SAN ANTONIO, Texas -- So this is Texas, this American city of great Mexican/Spanish/native Texan heritage, surrounded by hill country and covered by a deeply blue sky. This is not the light of an Edward Hopper urban mood piece or New England landscape but a shower of little, exploding stars that make you squint. Not so much, though, that you can't see the Texan character.
And that is utter honesty, and directness and the most sincere politeness I have ever been gifted with in my life. "Howdy, Podnuh" is inimitable here, whether those actual words are used or not. Good manners is inbred. After this, I will have a difficult time back in my native Northeast.
Texas star figures – metal, wood, in print – are everywhere, just like you see in the old Hollywood movies, and there actually are people here like the film characters at “Reata,” the fictional Texas ranch in the fictional movie "Giant." Rock Hudson and James Dean captured the look, strength, independence and sense of right and wrong as well as other deeply set principles of the Texans I've met and watched in my few days' visit here.
San Antonio proper has its beautiful River Walk, with its sensible and useful links to stores, a museum, the botanical gardens. It makes you realize what's lost in the huge American building of the suburbs and one shopping strip after another that must be reached by car.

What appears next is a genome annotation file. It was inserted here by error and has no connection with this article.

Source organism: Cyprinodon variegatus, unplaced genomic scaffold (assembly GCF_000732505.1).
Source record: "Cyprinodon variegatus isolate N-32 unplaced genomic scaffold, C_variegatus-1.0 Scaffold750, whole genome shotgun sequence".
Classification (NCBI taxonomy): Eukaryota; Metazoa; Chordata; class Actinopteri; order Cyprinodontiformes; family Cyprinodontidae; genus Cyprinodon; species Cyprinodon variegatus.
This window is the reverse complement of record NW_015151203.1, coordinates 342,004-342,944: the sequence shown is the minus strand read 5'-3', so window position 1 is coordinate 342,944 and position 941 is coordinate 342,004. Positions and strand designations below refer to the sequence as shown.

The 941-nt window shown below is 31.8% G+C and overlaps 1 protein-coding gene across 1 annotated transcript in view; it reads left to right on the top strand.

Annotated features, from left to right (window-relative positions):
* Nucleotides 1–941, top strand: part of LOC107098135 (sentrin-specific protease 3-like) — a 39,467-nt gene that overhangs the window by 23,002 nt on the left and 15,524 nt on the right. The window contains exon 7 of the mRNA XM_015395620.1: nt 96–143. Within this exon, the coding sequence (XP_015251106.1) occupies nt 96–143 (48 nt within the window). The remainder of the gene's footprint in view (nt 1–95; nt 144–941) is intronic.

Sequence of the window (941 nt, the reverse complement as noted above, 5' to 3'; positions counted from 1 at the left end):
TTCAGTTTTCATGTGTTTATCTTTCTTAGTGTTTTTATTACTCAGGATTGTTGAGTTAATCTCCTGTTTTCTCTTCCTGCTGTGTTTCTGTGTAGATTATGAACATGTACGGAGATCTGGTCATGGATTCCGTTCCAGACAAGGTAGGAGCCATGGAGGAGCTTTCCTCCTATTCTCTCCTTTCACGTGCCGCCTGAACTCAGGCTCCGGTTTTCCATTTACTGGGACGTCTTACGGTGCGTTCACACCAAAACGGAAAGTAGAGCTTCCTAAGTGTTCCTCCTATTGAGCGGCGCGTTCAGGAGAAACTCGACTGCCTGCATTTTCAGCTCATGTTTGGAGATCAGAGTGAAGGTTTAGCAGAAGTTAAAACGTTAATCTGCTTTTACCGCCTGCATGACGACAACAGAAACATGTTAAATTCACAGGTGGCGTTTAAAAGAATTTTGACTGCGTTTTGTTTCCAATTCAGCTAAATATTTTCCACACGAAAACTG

There are suburbs here, too, and many shopping strips. Pity the poor traveling salesman, in from Iowa, awakening in Motel 75 on Austin Highway, thinking he was in Secaucus, N.J., or outside Pittsburgh. The Great American Lookalike Anonymity, with its chain stores, is present.
When Ernie Pyle, the great American traveling columnist and later war correspondent, trekked across the nation before World War II, he could not complain of such suburban lookalikeness and instead was able to celebrate more of the local character he found everywhere. And which still exists.
But you must go to the haunts in San Antonio – and elsewhere in the nation – to find them. Well worth the search. In just hours I spotted tall drinks of water in cowboy hats that would not fit heads in New York; drivers who yell "Howdy" to one another instead of cutting each other off; simply no litter at all; conservative politics, such as the sign on the lawn next door to my son Andrew's house in Alamo Heights: "No Socialism," set on a pure black (Mussolini's Black Shirts?) background.
Each of the people I met or watched was a truly interesting character, underscoring and renewing my faith in people in general. Each place I visit and the place where I live my life most of my days have individual characters who make emotions rise and fall, who give you hope and sometimes send you off in despair, who remind you that this America of ours, always of diversity, is one thing most of all: fiercely independent, still the pioneer sort.
Would that those who fashion policy in that non-state called Washington, D.C., understood this. Then the health care snafu – and everything else – would be so much easier to work out.